I love this photo because of the faces of the kids as they watch a leafy green being added to their smoothie....
back by one day, but it didn't pus out the fun.
The Mosaic Community Land Trust, which owns and operates the garden (with a second one on the way at 615 Chestnut St.) recently posted some photos from two of the activities from the day, held Sunday, July 14.
First up are some photos of smoothies made for the kids from some of the things grown in the garden.
There are more on the web site, but I've picked my favorites.
For those who don't know, the garden is located at at 423 Chestnut St.
Yup, there's something leafy and
green in that thar smoothie.
In addition to growing their own food, the families and organizations that tend to the plots there are invited to participate in activities there, most of which focus on the garden, growing and healthy food.
Several members, for example, have submitted recipes for using the things grown there.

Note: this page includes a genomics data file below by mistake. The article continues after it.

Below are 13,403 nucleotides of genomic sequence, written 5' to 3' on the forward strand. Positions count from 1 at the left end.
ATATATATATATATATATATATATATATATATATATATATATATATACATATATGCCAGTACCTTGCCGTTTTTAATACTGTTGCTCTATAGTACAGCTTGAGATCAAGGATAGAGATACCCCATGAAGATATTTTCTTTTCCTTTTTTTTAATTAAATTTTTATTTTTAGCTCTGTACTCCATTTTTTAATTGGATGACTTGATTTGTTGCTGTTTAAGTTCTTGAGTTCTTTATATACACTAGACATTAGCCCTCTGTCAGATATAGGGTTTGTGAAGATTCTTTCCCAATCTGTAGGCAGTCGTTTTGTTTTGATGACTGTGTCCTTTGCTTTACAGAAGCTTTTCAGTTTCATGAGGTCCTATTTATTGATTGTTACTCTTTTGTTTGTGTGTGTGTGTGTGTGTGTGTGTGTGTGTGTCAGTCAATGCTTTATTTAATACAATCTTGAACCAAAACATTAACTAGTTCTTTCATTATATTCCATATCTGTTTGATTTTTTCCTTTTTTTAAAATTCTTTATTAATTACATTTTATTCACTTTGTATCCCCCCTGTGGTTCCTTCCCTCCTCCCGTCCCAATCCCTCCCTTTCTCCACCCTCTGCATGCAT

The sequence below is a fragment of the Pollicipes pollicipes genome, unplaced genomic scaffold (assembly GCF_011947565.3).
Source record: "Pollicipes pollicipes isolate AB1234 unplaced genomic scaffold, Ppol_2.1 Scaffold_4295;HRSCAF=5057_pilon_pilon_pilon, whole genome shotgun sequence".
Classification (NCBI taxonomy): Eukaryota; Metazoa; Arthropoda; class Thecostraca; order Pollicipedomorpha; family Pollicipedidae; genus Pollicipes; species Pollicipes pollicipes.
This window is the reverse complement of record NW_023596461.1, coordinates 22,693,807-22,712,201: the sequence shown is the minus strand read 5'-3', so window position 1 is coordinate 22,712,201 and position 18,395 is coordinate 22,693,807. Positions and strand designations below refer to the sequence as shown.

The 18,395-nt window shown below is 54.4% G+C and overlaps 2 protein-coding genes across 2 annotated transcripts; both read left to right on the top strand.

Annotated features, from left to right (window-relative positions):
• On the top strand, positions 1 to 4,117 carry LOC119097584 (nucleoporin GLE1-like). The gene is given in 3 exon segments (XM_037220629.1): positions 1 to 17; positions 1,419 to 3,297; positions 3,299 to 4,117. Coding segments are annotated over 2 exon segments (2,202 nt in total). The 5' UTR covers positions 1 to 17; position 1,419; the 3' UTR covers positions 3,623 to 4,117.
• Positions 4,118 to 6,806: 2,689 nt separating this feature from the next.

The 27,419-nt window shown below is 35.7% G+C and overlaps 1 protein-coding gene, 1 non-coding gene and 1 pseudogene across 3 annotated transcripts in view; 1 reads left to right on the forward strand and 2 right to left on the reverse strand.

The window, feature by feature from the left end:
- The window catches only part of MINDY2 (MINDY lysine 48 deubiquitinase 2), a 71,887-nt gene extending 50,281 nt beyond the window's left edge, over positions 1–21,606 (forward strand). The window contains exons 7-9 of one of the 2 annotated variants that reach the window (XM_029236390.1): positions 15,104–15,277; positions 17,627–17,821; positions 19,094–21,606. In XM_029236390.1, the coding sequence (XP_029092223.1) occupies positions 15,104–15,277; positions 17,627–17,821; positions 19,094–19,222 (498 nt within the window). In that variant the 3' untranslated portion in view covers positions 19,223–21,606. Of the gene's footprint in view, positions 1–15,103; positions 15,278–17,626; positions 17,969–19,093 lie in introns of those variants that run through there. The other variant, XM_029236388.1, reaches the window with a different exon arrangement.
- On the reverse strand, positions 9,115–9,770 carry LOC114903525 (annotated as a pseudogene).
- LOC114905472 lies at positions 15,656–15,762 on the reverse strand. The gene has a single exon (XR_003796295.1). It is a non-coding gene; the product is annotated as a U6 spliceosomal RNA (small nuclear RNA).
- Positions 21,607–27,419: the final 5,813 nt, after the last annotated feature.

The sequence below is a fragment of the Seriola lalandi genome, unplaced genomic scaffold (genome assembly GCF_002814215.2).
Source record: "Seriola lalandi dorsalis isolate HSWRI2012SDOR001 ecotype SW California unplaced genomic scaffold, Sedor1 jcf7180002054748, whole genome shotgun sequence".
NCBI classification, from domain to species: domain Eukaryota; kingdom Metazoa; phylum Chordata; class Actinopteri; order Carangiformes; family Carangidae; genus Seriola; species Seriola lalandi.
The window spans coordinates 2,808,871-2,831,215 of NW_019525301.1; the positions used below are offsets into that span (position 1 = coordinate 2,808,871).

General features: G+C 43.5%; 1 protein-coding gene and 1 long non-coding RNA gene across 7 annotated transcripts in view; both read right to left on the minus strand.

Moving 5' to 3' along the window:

They include: pineapple salsa, summer tomato sauce and grilled tomatoes.
For the adults at the work/play day, there was what was described as a lively discussion regarding the benefits of organic gardening.
The group then took some old clothes and recycled them into use as plant holders.
The land trust hopes the success of the first community garden will help spur interest in the second. In the long run, the land trust hopes to open five community gardens in five years, “and we’re open to suggestions for new sites from people in the community,” according to board president David Jackson.
The land trust is also looking at trying to establish a more ambitious “urban agriculture” program, and possible an orchard.
“That could generate some local economic activity and possibly, some jobs,” said Jackson.
“We’d like to get to the point where we could supply a store and local restaurants,” he said, noting that one garden plot is operated by Grumpy’s Restaurant on High Street, which uses the food it grows in the food it serves.
The current garden, and the new one, are made possible by two $30,000 grants from the Pottstown Area Health and Wellness Foundation, as well as donations from National Penn Bank and other private donors, Jackson said.
“We focus on nutrition and eating healthy, and growing health foods,” Washington said of the garden’s philosophy, not to mention the exercise which comes with tending to a garden.
“We supply the tools, we supply the seeds, we supply the water and the mulch, all they have to do is show up and do the gardening,” Washington said.
The only cost is a $25 per year annual membership fee.